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Smart Textiles

Textile-circuit from Karl Mayer

The electrical conductivity of warp-knitted textiles is the subject of extensive development work at Karl Mayer.

29th January 2019

Innovation in Textiles
 |  Obertshausen

Sports/​Outdoor, Medical/Hygiene, Clothing/​Footwear

E-warp-knitted textile. © Karl Mayer

The electrical conductivity of warp-knitted textiles is the subject of extensive development work at Karl Mayer. In the project entitled textile-circuit, multibar raschel machines are used with and without a jacquard facility to incorporate conductive yarns directly into the textile during manufacture.

“The first results are now available and show what can be achieved, including the use of textiles for remote control,” the company reports. The original control tool and its production principles were both successfully shown at the IDTechEx Show in Santa Clara and at the Aachen-Dresden-Denkendorf International Textile Conference, both held in November.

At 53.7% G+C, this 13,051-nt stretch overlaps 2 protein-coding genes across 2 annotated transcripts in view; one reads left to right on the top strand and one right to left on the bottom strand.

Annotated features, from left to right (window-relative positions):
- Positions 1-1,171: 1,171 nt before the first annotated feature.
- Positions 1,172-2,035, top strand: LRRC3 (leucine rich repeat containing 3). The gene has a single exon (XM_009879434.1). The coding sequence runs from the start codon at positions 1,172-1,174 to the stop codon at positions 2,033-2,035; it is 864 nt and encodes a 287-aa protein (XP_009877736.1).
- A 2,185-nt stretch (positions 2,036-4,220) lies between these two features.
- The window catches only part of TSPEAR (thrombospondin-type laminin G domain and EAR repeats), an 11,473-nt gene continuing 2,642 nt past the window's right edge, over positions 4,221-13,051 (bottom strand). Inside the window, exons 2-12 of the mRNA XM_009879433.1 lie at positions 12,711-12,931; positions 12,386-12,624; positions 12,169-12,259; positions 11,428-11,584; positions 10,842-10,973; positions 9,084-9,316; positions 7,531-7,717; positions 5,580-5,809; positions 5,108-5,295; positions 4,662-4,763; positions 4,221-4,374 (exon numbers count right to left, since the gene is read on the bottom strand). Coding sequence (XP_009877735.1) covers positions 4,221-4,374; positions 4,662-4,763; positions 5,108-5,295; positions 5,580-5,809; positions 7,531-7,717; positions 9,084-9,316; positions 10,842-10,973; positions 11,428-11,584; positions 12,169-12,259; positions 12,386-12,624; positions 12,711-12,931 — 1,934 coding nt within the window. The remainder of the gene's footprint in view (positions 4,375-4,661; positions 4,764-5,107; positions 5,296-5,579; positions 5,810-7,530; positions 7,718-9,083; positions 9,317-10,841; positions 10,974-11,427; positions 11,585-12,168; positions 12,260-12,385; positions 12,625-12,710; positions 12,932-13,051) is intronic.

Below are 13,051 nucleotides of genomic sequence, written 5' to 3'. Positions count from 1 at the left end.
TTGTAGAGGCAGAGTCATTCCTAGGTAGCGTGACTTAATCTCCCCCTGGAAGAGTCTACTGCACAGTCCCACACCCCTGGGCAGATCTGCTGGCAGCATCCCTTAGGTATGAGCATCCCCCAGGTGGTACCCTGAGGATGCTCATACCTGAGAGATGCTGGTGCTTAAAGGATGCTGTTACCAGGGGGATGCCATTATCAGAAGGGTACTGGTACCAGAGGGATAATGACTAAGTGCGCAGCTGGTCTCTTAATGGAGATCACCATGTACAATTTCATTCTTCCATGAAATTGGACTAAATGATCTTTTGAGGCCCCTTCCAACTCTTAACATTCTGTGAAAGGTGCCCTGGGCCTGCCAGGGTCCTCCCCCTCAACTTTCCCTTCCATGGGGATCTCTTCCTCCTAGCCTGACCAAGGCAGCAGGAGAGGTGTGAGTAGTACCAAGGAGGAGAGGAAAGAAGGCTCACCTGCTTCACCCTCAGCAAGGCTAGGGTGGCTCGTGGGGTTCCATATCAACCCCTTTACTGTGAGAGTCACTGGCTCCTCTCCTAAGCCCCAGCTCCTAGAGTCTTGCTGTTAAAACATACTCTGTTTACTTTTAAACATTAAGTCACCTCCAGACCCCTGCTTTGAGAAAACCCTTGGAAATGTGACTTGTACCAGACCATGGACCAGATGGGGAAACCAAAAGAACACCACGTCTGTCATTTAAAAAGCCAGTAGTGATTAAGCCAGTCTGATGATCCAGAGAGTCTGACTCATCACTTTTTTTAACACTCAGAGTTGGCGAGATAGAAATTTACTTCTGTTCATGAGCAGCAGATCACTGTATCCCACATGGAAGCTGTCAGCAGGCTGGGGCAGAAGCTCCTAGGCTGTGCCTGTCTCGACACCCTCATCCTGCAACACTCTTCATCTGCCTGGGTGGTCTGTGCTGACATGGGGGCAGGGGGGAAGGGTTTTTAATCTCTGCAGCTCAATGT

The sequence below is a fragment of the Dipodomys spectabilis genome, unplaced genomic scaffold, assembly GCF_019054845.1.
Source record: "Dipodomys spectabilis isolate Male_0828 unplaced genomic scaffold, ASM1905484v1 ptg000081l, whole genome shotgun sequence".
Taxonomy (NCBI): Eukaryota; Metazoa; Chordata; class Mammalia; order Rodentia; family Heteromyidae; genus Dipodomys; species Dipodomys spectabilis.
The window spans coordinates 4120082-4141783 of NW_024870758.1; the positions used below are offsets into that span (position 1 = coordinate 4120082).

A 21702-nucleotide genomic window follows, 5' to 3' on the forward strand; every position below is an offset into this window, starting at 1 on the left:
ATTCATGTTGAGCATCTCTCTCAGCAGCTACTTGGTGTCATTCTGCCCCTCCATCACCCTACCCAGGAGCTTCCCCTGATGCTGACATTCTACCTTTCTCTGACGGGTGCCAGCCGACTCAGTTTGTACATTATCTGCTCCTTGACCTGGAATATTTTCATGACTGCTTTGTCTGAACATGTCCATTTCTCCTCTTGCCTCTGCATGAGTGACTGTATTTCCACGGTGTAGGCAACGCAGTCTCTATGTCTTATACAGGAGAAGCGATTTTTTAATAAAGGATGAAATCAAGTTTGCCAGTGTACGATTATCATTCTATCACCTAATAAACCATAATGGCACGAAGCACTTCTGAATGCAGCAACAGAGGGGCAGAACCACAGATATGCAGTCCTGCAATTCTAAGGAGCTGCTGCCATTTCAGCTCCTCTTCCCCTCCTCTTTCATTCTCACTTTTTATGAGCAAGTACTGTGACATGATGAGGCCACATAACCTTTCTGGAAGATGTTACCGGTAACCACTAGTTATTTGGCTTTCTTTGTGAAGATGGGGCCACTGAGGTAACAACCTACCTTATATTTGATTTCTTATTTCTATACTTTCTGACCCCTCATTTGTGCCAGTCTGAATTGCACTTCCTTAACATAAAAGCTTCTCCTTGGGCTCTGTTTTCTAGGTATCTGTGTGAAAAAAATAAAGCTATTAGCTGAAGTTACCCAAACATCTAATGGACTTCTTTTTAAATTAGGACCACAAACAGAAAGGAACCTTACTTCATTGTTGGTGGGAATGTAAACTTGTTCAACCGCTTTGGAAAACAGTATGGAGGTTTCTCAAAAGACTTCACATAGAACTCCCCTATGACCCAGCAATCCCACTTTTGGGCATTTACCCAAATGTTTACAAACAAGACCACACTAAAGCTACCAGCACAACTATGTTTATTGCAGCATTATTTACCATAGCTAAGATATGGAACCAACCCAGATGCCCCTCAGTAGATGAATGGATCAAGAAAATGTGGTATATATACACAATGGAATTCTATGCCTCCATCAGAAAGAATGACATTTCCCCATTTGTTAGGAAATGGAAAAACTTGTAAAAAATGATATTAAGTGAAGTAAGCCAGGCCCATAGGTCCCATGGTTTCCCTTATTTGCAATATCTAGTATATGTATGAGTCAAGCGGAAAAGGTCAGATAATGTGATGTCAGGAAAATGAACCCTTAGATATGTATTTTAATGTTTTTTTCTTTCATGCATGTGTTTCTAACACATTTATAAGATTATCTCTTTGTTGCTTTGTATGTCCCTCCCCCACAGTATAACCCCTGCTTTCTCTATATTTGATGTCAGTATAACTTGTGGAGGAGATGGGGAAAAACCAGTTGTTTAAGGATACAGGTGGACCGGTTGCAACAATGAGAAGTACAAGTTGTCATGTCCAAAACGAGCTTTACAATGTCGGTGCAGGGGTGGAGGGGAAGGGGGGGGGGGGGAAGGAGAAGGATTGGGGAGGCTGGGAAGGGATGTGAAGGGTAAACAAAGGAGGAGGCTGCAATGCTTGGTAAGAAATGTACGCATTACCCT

Pattern provides electrical conductivity

Electrically conductive structures with an unlimited range of designs can be produced on multibar raschel machines. This is possible thanks to multibar patterning using Karl Mayer’s innovative string bar system, with which the yarns can be positioned individually and as required onto a ground – following the principles of tailored fibre placement. The ground can be produced with a wide variety of different designs, and jacquard patterns can also be worked, depending on the type of machine.

“As well as offering extensive design freedom, warp knitting also delivers maximum efficiency when producing electrically conductive textiles,” the manufacturer adds. “Furthermore, the typical performance features of textiles, such as softness, flexibility, elasticity and breathability, are fully retained.”

Production without any problems

At the functional heart of these innovative e-warp-knitted textiles are filaments containing metal, such as Elitex. In the experience of Sophia Krinner, a textiles Product Developer at Karl Mayer, “silver-plated polyamide can be processed very easily on multibar raschel machines.” Her aim in the next few stages is to optimise the sequences on the machine to suit mass production.

Ms Krinner studied the processing of functional yarns as part of her master’s degree. As well as Elitex, she also achieved good results with the warp knitting of other fine, insulating metal filaments and metallised yarns, e.g. Shieldex and Agsis.

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